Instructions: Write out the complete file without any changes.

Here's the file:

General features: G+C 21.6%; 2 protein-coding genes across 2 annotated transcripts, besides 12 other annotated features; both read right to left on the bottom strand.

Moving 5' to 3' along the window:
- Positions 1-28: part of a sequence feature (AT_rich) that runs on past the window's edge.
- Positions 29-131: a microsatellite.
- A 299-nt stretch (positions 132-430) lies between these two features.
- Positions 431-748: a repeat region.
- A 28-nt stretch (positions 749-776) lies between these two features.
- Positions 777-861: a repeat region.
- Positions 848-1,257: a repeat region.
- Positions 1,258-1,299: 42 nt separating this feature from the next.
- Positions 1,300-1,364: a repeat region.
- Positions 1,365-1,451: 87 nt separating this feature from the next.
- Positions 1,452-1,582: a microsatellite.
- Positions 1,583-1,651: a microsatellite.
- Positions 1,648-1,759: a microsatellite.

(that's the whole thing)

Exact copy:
General features: G+C 21.6%; 2 protein-coding genes across 2 annotated transcripts, besides 12 other annotated features; both read right to left on the bottom strand.

Moving 5' to 3' along the window:
- Positions 1-28: part of a sequence feature (AT_rich) that runs on past the window's edge.
- Positions 29-131: a microsatellite.
- A 299-nt stretch (positions 132-430) lies between these two features.
- Positions 431-748: a repeat region.
- A 28-nt stretch (positions 749-776) lies between these two features.
- Positions 777-861: a repeat region.
- Positions 848-1,257: a repeat region.
- Positions 1,258-1,299: 42 nt separating this feature from the next.
- Positions 1,300-1,364: a repeat region.
- Positions 1,365-1,451: 87 nt separating this feature from the next.
- Positions 1,452-1,582: a microsatellite.
- Positions 1,583-1,651: a microsatellite.
- Positions 1,648-1,759: a microsatellite.